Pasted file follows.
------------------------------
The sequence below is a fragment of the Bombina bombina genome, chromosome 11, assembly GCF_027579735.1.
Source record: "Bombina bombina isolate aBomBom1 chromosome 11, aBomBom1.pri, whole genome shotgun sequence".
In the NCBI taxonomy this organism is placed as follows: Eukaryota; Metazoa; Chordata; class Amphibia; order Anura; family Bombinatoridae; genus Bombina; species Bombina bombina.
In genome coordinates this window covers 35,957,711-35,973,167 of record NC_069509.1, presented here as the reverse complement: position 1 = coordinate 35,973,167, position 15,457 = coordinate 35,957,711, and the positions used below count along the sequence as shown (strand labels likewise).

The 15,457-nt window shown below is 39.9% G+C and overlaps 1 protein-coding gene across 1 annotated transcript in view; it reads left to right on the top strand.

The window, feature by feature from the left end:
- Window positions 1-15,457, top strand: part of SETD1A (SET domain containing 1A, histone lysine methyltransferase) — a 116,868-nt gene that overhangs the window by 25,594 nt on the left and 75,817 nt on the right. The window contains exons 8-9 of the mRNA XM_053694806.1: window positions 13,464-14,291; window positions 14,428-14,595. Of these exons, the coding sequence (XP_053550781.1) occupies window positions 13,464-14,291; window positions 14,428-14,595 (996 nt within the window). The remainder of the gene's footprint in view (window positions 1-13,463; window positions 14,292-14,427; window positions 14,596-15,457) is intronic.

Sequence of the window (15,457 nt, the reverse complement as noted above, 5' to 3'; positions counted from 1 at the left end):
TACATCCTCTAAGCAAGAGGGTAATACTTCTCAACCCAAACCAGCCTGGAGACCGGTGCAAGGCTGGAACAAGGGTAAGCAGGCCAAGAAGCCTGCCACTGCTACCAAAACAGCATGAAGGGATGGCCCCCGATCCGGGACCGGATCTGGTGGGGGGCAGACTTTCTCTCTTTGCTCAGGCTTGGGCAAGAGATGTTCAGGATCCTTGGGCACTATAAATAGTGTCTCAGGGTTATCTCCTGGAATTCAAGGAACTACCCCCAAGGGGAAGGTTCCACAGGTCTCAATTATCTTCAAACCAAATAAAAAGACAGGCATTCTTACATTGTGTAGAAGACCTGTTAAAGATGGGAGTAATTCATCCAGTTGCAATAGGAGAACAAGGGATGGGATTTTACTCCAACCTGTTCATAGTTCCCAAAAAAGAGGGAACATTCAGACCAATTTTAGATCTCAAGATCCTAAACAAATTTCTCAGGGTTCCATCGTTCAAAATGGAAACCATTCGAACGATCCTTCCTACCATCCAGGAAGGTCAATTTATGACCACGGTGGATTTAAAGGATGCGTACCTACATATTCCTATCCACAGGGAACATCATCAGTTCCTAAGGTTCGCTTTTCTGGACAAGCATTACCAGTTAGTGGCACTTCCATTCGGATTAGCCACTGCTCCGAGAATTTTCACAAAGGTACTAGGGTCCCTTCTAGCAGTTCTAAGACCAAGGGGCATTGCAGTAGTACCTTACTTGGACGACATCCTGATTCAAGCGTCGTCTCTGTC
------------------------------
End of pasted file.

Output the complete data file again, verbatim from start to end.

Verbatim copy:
The sequence below is a fragment of the Bombina bombina genome, chromosome 11, assembly GCF_027579735.1.
Source record: "Bombina bombina isolate aBomBom1 chromosome 11, aBomBom1.pri, whole genome shotgun sequence".
In the NCBI taxonomy this organism is placed as follows: Eukaryota; Metazoa; Chordata; class Amphibia; order Anura; family Bombinatoridae; genus Bombina; species Bombina bombina.
In genome coordinates this window covers 35,957,711-35,973,167 of record NC_069509.1, presented here as the reverse complement: position 1 = coordinate 35,973,167, position 15,457 = coordinate 35,957,711, and the positions used below count along the sequence as shown (strand labels likewise).

The 15,457-nt window shown below is 39.9% G+C and overlaps 1 protein-coding gene across 1 annotated transcript in view; it reads left to right on the top strand.

The window, feature by feature from the left end:
- Window positions 1-15,457, top strand: part of SETD1A (SET domain containing 1A, histone lysine methyltransferase) — a 116,868-nt gene that overhangs the window by 25,594 nt on the left and 75,817 nt on the right. The window contains exons 8-9 of the mRNA XM_053694806.1: window positions 13,464-14,291; window positions 14,428-14,595. Of these exons, the coding sequence (XP_053550781.1) occupies window positions 13,464-14,291; window positions 14,428-14,595 (996 nt within the window). The remainder of the gene's footprint in view (window positions 1-13,463; window positions 14,292-14,427; window positions 14,596-15,457) is intronic.

Sequence of the window (15,457 nt, the reverse complement as noted above, 5' to 3'; positions counted from 1 at the left end):
TACATCCTCTAAGCAAGAGGGTAATACTTCTCAACCCAAACCAGCCTGGAGACCGGTGCAAGGCTGGAACAAGGGTAAGCAGGCCAAGAAGCCTGCCACTGCTACCAAAACAGCATGAAGGGATGGCCCCCGATCCGGGACCGGATCTGGTGGGGGGCAGACTTTCTCTCTTTGCTCAGGCTTGGGCAAGAGATGTTCAGGATCCTTGGGCACTATAAATAGTGTCTCAGGGTTATCTCCTGGAATTCAAGGAACTACCCCCAAGGGGAAGGTTCCACAGGTCTCAATTATCTTCAAACCAAATAAAAAGACAGGCATTCTTACATTGTGTAGAAGACCTGTTAAAGATGGGAGTAATTCATCCAGTTGCAATAGGAGAACAAGGGATGGGATTTTACTCCAACCTGTTCATAGTTCCCAAAAAAGAGGGAACATTCAGACCAATTTTAGATCTCAAGATCCTAAACAAATTTCTCAGGGTTCCATCGTTCAAAATGGAAACCATTCGAACGATCCTTCCTACCATCCAGGAAGGTCAATTTATGACCACGGTGGATTTAAAGGATGCGTACCTACATATTCCTATCCACAGGGAACATCATCAGTTCCTAAGGTTCGCTTTTCTGGACAAGCATTACCAGTTAGTGGCACTTCCATTCGGATTAGCCACTGCTCCGAGAATTTTCACAAAGGTACTAGGGTCCCTTCTAGCAGTTCTAAGACCAAGGGGCATTGCAGTAGTACCTTACTTGGACGACATCCTGATTCAAGCGTCGTCTCTGTC